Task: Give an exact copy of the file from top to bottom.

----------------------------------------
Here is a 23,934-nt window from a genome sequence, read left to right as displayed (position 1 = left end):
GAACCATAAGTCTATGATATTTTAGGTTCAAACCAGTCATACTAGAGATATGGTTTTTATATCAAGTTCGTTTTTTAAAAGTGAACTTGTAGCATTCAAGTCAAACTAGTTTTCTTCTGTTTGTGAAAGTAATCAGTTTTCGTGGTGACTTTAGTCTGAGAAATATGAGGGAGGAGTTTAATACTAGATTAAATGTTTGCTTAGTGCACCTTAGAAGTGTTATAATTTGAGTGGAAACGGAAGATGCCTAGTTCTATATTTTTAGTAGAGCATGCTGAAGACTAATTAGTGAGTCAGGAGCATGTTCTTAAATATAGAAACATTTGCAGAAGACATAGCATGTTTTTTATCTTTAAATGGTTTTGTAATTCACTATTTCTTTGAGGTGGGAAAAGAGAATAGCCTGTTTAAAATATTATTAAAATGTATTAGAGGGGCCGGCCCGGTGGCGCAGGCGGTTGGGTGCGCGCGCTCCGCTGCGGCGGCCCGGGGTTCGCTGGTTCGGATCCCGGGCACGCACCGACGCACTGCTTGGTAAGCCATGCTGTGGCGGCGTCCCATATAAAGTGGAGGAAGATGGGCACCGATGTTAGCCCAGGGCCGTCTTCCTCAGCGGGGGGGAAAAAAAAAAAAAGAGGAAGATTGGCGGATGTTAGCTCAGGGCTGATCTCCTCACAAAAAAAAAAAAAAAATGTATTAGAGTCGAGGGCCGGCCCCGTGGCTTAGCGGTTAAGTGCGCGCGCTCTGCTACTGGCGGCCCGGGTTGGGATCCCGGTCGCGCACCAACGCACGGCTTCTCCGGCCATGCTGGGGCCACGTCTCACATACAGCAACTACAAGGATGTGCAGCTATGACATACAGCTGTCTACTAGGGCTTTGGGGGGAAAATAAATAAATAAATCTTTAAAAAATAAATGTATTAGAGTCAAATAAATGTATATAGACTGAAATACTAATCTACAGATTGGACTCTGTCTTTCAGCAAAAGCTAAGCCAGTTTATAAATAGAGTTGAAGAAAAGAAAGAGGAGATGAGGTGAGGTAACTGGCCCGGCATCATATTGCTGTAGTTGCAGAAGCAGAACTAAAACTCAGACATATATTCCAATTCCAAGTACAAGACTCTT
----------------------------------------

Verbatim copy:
Here is a 23,934-nt window from a genome sequence, read left to right as displayed (position 1 = left end):
GAACCATAAGTCTATGATATTTTAGGTTCAAACCAGTCATACTAGAGATATGGTTTTTATATCAAGTTCGTTTTTTAAAAGTGAACTTGTAGCATTCAAGTCAAACTAGTTTTCTTCTGTTTGTGAAAGTAATCAGTTTTCGTGGTGACTTTAGTCTGAGAAATATGAGGGAGGAGTTTAATACTAGATTAAATGTTTGCTTAGTGCACCTTAGAAGTGTTATAATTTGAGTGGAAACGGAAGATGCCTAGTTCTATATTTTTAGTAGAGCATGCTGAAGACTAATTAGTGAGTCAGGAGCATGTTCTTAAATATAGAAACATTTGCAGAAGACATAGCATGTTTTTTATCTTTAAATGGTTTTGTAATTCACTATTTCTTTGAGGTGGGAAAAGAGAATAGCCTGTTTAAAATATTATTAAAATGTATTAGAGGGGCCGGCCCGGTGGCGCAGGCGGTTGGGTGCGCGCGCTCCGCTGCGGCGGCCCGGGGTTCGCTGGTTCGGATCCCGGGCACGCACCGACGCACTGCTTGGTAAGCCATGCTGTGGCGGCGTCCCATATAAAGTGGAGGAAGATGGGCACCGATGTTAGCCCAGGGCCGTCTTCCTCAGCGGGGGGGAAAAAAAAAAAAAGAGGAAGATTGGCGGATGTTAGCTCAGGGCTGATCTCCTCACAAAAAAAAAAAAAAAATGTATTAGAGTCGAGGGCCGGCCCCGTGGCTTAGCGGTTAAGTGCGCGCGCTCTGCTACTGGCGGCCCGGGTTGGGATCCCGGTCGCGCACCAACGCACGGCTTCTCCGGCCATGCTGGGGCCACGTCTCACATACAGCAACTACAAGGATGTGCAGCTATGACATACAGCTGTCTACTAGGGCTTTGGGGGGAAAATAAATAAATAAATCTTTAAAAAATAAATGTATTAGAGTCAAATAAATGTATATAGACTGAAATACTAATCTACAGATTGGACTCTGTCTTTCAGCAAAAGCTAAGCCAGTTTATAAATAGAGTTGAAGAAAAGAAAGAGGAGATGAGGTGAGGTAACTGGCCCGGCATCATATTGCTGTAGTTGCAGAAGCAGAACTAAAACTCAGACATATATTCCAATTCCAAGTACAAGACTCTT